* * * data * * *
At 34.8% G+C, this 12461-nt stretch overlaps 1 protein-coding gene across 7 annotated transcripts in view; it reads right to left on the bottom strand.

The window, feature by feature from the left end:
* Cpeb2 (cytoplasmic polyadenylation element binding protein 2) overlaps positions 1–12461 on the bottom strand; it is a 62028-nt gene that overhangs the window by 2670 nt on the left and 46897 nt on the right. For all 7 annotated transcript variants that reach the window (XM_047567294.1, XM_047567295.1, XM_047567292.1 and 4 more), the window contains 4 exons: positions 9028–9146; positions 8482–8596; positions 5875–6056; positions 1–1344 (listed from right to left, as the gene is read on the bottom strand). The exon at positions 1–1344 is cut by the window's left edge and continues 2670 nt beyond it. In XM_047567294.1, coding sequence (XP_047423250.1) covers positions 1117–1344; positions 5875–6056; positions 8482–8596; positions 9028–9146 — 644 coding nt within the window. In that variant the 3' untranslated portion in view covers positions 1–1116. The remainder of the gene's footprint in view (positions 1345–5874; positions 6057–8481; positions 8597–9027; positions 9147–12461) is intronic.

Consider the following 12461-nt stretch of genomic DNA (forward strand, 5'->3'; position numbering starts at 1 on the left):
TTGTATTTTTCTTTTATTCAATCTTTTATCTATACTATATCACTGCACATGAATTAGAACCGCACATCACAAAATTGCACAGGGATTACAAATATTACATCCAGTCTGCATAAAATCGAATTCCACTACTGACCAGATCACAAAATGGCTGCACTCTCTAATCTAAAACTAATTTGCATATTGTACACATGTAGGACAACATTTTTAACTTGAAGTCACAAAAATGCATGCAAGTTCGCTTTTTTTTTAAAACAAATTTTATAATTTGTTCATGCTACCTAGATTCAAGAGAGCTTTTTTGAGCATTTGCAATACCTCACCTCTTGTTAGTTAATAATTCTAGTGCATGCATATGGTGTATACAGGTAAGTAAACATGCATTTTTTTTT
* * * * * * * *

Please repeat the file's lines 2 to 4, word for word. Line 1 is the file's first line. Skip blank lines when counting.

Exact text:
The window, feature by feature from the left end:
* Cpeb2 (cytoplasmic polyadenylation element binding protein 2) overlaps positions 1–12461 on the bottom strand; it is a 62028-nt gene that overhangs the window by 2670 nt on the left and 46897 nt on the right. For all 7 annotated transcript variants that reach the window (XM_047567294.1, XM_047567295.1, XM_047567292.1 and 4 more), the window contains 4 exons: positions 9028–9146; positions 8482–8596; positions 5875–6056; positions 1–1344 (listed from right to left, as the gene is read on the bottom strand). The exon at positions 1–1344 is cut by the window's left edge and continues 2670 nt beyond it. In XM_047567294.1, coding sequence (XP_047423250.1) covers positions 1117–1344; positions 5875–6056; positions 8482–8596; positions 9028–9146 — 644 coding nt within the window. In that variant the 3' untranslated portion in view covers positions 1–1116. The remainder of the gene's footprint in view (positions 1345–5874; positions 6057–8481; positions 8597–9027; positions 9147–12461) is intronic.

Consider the following 12461-nt stretch of genomic DNA (forward strand, 5'->3'; position numbering starts at 1 on the left):